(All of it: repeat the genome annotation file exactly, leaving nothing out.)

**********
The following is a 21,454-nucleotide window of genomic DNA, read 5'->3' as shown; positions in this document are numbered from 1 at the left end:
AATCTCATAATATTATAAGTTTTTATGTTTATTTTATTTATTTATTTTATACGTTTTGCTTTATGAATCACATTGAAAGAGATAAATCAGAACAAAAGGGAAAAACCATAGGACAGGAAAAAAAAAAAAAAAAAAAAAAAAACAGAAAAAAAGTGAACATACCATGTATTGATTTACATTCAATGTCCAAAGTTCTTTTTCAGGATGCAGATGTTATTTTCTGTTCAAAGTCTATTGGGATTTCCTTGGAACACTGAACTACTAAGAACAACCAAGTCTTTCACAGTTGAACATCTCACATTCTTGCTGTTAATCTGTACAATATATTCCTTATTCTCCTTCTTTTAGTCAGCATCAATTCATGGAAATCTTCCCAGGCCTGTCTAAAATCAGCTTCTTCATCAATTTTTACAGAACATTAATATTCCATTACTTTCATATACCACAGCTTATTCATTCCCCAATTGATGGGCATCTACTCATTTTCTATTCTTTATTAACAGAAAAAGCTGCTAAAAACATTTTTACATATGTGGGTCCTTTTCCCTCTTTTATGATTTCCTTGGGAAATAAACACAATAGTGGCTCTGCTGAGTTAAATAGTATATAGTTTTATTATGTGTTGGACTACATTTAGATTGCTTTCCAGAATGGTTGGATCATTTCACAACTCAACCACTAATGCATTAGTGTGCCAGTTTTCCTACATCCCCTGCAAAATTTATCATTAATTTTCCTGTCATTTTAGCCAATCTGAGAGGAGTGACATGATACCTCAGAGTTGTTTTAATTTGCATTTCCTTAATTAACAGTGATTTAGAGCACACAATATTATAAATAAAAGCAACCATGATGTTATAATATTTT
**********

The following is a 21,454-nucleotide window of genomic DNA, read 5'->3' as shown; positions in this document are numbered from 1 at the left end:
AATCTCATAATATTATAAGTTTTTATGTTTATTTTATTTATTTATTTTATACGTTTTGCTTTATGAATCACATTGAAAGAGATAAATCAGAACAAAAGGGAAAAACCATAGGACAGGAAAAAAAAAAAAAAAAAAAAAAAAACAGAAAAAAAGTGAACATACCATGTATTGATTTACATTCAATGTCCAAAGTTCTTTTTCAGGATGCAGATGTTATTTTCTGTTCAAAGTCTATTGGGATTTCCTTGGAACACTGAACTACTAAGAACAACCAAGTCTTTCACAGTTGAACATCTCACATTCTTGCTGTTAATCTGTACAATATATTCCTTATTCTCCTTCTTTTAGTCAGCATCAATTCATGGAAATCTTCCCAGGCCTGTCTAAAATCAGCTTCTTCATCAATTTTTACAGAACATTAATATTCCATTACTTTCATATACCACAGCTTATTCATTCCCCAATTGATGGGCATCTACTCATTTTCTATTCTTTATTAACAGAAAAAGCTGCTAAAAACATTTTTACATATGTGGGTCCTTTTCCCTCTTTTATGATTTCCTTGGGAAATAAACACAATAGTGGCTCTGCTGAGTTAAATAGTATATAGTTTTATTATGTGTTGGACTACATTTAGATTGCTTTCCAGAATGGTTGGATCATTTCACAACTCAACCACTAATGCATTAGTGTGCCAGTTTTCCTACATCCCCTGCAAAATTTATCATTAATTTTCCTGTCATTTTAGCCAATCTGAGAGGAGTGACATGATACCTCAGAGTTGTTTTAATTTGCATTTCCTTAATTAACAGTGATTTAGAGCACACAATATTATAAATAAAAGCAACCATGATGTTATAATATTTT